Twelve Union County teenagers are short on life experience but long on heart, community spirit and a sense of adventure.

They are the young people completing a new federally funded emergency preparedness class for youths age 13 to 19 now being taught in La Grande. The students are learning about everything from the dangers posed by air bags inside automobiles that have crashed to the science of doing cardio pulmonary resuscitation.

The six-week class — which is part of the My Preparedness Initiative (MyPi), is an Oregon Youth Preparedness Initiative program coordinated by Oregon State University — is in its final week.

“(The students) are doing an awesome job,” said Robin Gerber, a longtime Union County 4-H leader who is co-teaching the course with her husband, Lou, who served as a medic in the National Guard for many years.

The students’ knowledge base was expanded Saturday by firefighters with the Imbler and La Grande rural departments who provided hands-on experience in how to rescue someone trapped in a car following an accident. The youths were shown how firefighters cut through vehicles with tools like hydraulically powered Jaws of Life to reach people quickly.

Before they got to the cutting process, though, the firefighters discussed in detail how important it is to first shut down a vehicle’s electrical system and dismantle its entire airbag system. Imbler Fire Department Chief Mike Barry explained that cutting into a vehicle can trigger the deployment of airbags, which could break the necks and legs of rescuers.

“The same thing that can save lives (of vehicle passengers) can be hard on firefighters,” Barry said.

Barry was one of about five firefighters who participated in Saturday’s rescue demonstration. He was joined by Jon Louden, Josh Holbert and Tyrel Arant of the La Grande Rural Fire Department and Ken Patterson of the Imbler Rural Fire Department. The firefighters taught the students how to dismantle a vehicle and provided an overview of how they work at and manage accident scenes.

A key point was the importance of being organized, as it is critical in the high-intensity environment at many accident scenes.

“We try to bring order out of chaos,” Barry said.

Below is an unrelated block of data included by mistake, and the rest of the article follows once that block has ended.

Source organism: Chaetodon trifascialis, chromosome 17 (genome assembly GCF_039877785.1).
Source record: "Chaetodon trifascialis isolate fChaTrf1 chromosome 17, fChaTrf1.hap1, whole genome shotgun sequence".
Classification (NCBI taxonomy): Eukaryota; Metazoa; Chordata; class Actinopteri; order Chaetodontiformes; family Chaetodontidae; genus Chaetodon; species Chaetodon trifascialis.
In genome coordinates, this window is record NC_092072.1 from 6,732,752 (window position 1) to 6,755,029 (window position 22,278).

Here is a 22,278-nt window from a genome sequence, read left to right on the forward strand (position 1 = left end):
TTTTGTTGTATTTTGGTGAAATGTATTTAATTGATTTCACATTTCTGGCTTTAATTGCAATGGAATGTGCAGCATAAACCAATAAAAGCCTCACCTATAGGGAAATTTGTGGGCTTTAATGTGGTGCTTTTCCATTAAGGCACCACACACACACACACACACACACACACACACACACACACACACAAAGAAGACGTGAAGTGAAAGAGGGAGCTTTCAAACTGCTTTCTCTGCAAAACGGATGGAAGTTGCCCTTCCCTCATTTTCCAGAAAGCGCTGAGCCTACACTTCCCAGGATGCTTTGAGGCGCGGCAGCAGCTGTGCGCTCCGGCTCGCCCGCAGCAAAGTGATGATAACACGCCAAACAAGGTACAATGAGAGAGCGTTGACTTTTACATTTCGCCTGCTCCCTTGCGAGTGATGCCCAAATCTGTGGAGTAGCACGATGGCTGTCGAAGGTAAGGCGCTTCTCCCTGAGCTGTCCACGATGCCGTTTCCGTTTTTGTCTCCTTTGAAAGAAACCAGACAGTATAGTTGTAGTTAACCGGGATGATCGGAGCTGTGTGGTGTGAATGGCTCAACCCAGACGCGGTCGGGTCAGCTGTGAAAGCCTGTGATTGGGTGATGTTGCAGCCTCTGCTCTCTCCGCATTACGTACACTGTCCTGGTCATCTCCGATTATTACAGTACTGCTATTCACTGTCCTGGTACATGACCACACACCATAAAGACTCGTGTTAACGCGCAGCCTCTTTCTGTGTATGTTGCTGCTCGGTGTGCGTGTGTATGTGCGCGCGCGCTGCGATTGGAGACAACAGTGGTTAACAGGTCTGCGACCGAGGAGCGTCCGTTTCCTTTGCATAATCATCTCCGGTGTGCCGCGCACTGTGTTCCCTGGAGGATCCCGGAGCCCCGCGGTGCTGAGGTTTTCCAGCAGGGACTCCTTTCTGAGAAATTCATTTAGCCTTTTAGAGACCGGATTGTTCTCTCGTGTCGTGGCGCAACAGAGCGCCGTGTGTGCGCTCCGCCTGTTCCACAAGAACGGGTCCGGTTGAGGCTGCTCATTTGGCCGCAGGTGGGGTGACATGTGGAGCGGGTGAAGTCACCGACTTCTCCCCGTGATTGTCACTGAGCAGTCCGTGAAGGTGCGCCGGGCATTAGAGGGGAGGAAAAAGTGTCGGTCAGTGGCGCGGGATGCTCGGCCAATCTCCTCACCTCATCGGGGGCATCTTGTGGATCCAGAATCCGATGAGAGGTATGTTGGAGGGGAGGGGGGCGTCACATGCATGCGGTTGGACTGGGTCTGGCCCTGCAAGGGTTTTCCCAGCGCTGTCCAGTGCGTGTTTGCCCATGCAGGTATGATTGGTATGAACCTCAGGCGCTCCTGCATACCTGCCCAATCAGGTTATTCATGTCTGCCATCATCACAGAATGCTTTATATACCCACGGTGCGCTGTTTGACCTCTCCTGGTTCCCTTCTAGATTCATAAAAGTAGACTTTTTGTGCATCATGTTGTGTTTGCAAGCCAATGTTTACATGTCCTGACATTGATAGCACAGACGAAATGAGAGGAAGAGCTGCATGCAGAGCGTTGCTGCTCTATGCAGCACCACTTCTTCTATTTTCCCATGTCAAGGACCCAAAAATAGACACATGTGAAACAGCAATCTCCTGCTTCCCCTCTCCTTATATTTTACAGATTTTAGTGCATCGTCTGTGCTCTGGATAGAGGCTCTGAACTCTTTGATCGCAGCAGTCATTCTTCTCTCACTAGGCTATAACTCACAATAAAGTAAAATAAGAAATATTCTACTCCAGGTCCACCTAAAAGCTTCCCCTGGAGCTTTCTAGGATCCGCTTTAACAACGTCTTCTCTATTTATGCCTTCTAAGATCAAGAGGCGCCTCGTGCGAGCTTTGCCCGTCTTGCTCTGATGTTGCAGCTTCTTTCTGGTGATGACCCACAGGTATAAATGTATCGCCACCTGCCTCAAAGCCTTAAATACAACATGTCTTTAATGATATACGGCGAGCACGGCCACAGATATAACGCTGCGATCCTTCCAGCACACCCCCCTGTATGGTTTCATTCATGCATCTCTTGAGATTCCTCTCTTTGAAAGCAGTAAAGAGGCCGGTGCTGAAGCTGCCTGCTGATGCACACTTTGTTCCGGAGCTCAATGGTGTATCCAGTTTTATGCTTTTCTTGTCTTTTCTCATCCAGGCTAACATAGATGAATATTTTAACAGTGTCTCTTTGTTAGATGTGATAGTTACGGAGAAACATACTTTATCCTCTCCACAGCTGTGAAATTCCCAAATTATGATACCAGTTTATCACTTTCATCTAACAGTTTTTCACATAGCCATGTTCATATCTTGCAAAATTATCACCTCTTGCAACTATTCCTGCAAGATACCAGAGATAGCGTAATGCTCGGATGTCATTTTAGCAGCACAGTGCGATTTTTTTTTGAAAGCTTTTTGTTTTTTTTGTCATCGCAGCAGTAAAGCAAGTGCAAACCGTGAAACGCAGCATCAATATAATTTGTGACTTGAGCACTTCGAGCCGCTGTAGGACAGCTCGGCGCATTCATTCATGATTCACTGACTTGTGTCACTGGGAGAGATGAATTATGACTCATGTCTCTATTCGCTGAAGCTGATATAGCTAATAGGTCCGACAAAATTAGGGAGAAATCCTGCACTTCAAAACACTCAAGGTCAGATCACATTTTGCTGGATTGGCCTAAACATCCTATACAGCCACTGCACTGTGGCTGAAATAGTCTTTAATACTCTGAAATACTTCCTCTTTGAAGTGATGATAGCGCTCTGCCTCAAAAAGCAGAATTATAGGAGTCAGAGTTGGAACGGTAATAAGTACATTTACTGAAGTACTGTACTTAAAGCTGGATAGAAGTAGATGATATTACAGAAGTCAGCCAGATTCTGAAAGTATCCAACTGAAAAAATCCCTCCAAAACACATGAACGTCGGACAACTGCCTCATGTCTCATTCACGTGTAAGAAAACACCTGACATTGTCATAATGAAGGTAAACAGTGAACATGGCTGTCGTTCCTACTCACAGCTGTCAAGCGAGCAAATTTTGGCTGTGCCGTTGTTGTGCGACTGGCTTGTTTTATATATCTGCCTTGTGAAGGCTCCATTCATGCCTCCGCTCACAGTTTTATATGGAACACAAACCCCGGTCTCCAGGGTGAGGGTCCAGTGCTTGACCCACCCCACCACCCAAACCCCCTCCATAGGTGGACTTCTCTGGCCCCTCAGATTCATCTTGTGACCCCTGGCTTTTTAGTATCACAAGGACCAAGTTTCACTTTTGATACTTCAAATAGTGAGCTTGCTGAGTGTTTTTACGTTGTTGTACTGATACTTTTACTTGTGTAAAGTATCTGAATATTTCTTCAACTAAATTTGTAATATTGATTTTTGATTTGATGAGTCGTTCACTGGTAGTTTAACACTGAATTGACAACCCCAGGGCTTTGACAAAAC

Firefighters from the Imbler and La Grande rural fire departments have been among many current and former first responders who have addressed the class.

“Our guest speakers have been tremendous,” Lou Gerber said.

Guest speakers on Saturday also included Bill Rautenstrauch, a former Observer reporter and retired National Guardsman who was an EMT in Wallowa County for 11 years. As a first responder, he made hundreds of ambulance runs, many late at night.

“It was an exciting time,” Rautenstrauch said.

His most memorable calls include one in which an injured hunter had to be pulled in a sled for three miles after his bleeding was stopped.

Rautenstrauch said despite Wallowa County’s relatively small population, the life of an EMT there could be hectic.

“It is surprising how lively things would get,” he said.

In addition to what life is like as an EMT, the many skills the MyPi students are learning include how to extinguish small fires, conduct light search and rescue operations, set up medical treatment areas, assist emergency responders, identify hazards, reduce fire hazards in the home and workplace, help reduce survivor stress, assist with crowd control, assist with evacuations and more.

Students attending the class have a variety of goals. La Grande Middle School student Ethan Jacobson said he wants to use the skills he is developing to help him someday become a member of the Anthony Lakes Ski Patrol.

Imbler High School student Elexis Pierce said she hopes the training she is receiving will help her become a wildland firefighter. She comes from a family with a firefighting legacy, since a number of her relatives have worked for the Imbler Fire Department.

Dalton Derrah, a LHS freshman, said he is taking the class because he wants to be able to reach out to his community.

“I’ve always wanted to help people,” he said.

Derrah said one of the most challenging parts of the class for him is memorizing the different procedures to be followed when administering CPR. For example, the number of chest compressions and breaths a child should receive is different from those of an adult.

“It is a lot more complicated than I thought,” he said. “It opened my eyes.”

All students in the class, which has been meeting since April, will take a certification test this week.

Lou Gerber has been impressed with how much effort the students have put in.

“It has been a big commitment,” said Gerber, who with his wife, Robin, received extensive training on teaching the course from the Oregon Youth Preparedness Initiative program.

He added he is thankful for the valuable support the class received from sponsors and the community.

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